Extreme E, the new electric off-road motor racing series set to stage its inaugural season next year, has announced it is partnering with Unicef, the world’s leading children’s organization, on a mission to empower young changemakers in Greenland through climate education.
Extreme E, which will race in Kangerlussuaq, Greenland in August 2021 during its inaugural season, and its independent Scientific Committee composed of leading climate experts from Oxford and Cambridge Universities, will work closely with Unicef UK and Unicef Denmark in Greenland. Extreme E will be supporting Unicef’s work on climate change education, helping children across Greenland to understand and address the climate related issues which are putting them, and future generations at risk.
“We are thrilled to be joining forces with Unicef UK on this transformational partnership to empower young people in Greenland in the fight against climate change,” said Alejandro Agag, founder and CEO of Extreme E.
“Extreme E is racing in Kangerlussuaq, Greenland, as part of its mission to use sport to build awareness for climate issues. The region has become a global symbol of the climate crisis as the arctic ice cap continues to melt at alarming rates, not only leading to record global sea rise but of course it is also having drastic affect on the way of life for its local communities.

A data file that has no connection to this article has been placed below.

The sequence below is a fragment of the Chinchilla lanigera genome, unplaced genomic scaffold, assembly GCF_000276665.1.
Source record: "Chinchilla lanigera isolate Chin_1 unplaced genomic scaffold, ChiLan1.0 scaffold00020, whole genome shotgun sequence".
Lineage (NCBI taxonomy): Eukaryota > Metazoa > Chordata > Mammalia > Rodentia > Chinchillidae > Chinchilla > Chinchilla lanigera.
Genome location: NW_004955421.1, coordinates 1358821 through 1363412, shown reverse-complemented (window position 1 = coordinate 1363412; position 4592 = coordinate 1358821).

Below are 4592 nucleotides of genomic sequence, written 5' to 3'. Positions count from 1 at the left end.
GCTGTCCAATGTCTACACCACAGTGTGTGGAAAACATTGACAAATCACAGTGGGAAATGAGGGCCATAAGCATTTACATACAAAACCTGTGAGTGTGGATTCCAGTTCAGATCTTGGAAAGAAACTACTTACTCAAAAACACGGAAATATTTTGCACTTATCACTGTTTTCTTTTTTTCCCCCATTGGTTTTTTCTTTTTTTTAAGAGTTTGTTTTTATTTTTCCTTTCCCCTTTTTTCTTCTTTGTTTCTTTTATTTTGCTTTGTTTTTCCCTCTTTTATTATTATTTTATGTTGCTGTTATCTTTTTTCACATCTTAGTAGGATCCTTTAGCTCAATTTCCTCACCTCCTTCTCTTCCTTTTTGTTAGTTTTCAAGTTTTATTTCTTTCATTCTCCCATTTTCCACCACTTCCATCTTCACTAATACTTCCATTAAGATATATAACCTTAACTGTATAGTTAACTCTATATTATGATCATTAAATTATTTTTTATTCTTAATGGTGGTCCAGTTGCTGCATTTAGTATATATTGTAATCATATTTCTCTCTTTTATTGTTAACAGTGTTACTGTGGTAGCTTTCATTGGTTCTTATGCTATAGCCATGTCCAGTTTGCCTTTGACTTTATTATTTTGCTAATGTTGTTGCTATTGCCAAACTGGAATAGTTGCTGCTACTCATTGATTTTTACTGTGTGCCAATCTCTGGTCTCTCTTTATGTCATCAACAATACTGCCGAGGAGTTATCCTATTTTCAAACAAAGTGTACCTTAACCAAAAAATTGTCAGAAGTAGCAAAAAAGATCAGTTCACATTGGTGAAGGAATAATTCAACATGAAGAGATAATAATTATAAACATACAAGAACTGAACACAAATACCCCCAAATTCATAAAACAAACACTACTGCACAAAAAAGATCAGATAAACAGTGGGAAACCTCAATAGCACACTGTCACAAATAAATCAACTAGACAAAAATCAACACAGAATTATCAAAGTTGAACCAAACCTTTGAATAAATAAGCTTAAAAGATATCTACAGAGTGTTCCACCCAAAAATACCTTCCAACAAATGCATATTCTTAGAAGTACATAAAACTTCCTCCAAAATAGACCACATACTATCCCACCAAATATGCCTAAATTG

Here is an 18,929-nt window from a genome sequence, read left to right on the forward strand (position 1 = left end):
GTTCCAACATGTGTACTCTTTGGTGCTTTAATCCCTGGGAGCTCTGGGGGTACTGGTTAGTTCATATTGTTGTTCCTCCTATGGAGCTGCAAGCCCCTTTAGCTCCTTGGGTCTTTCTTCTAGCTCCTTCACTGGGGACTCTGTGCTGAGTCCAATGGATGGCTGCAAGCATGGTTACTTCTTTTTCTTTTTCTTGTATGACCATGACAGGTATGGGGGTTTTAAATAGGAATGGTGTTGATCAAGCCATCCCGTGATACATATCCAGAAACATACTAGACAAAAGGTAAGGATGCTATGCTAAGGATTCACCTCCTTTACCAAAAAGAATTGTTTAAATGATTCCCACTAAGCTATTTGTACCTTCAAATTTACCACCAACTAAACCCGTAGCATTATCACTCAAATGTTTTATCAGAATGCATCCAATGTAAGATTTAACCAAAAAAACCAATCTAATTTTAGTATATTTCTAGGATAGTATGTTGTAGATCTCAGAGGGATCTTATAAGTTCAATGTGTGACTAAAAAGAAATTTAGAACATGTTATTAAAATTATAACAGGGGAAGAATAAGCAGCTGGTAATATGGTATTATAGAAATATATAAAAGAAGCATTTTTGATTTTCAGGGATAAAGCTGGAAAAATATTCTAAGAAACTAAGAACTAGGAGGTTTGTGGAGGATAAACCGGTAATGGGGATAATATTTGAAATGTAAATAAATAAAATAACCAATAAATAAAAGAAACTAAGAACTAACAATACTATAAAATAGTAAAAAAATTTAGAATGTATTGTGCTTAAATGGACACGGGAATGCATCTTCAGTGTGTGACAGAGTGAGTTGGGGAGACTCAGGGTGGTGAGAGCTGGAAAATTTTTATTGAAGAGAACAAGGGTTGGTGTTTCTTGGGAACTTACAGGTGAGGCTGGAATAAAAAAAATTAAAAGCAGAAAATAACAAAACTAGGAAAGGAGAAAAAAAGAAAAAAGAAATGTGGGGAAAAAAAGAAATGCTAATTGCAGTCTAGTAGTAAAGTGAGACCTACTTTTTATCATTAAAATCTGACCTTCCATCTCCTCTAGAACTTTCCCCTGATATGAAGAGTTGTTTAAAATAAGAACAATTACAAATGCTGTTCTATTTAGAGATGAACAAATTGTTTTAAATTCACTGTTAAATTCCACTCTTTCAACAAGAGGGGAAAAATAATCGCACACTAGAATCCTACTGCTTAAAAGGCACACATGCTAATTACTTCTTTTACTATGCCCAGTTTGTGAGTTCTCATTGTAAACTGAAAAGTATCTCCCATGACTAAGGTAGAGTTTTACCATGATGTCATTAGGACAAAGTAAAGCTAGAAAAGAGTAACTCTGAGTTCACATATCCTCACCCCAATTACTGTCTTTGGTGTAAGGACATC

“Our younger generations are crucial in the fight for the future and together with the incredible expertise and dedication of Unicef, the world’s leading organization for children, we are looking forward to the opportunity to build a legacy of climate education in Kangerlussuaq and throughout Greenland.”
Professor Peter Wadhams, Head of Extreme E’s Scientific Committee of climate experts, who has led over 50 arctic expeditions during his career and is one of the world’s leading authories on ice melt, will contribute to the partnership alongside other local and global experts.
Extreme E will also be supporting Unicef’s NAKUUSA program, which this year celebrates it’s 10th anniversary, which supports children’s rights in Greenland through the creation of children’s councils, helping to amplify their voices. The partnership will look to raise awareness of the effects of climate change in Greenland and on children to Extreme E fans and audiences.
“We are delighted to partner with Extreme E to include and empower Greenland’s younger generation in the fight against climate change,” Sue Adams, Director of Partnerships at Unicef UK added. “Children are the least responsible for climate change, yet they will bear the greatest burden of its impact.
“Building on the existing work of Unicef in Greenland to promote and protect the rights of children — including those linked to the environment — we will help to empower children to become active citizens, providing them with the necessary tools to reimagine a cleaner, greener future.”
Maliina Abelsen, Head of Programs in Greenland for UNICEF, said: “In UNICEF we always involve children when it comes to issues that affect them. Through listening and actively engaging, we find that they often offer brilliant solutions to their own future. That´s why this project, aiming to empower the children of Greenland to take even more action than they´re already taking, makes perfect sense for us to engage in.”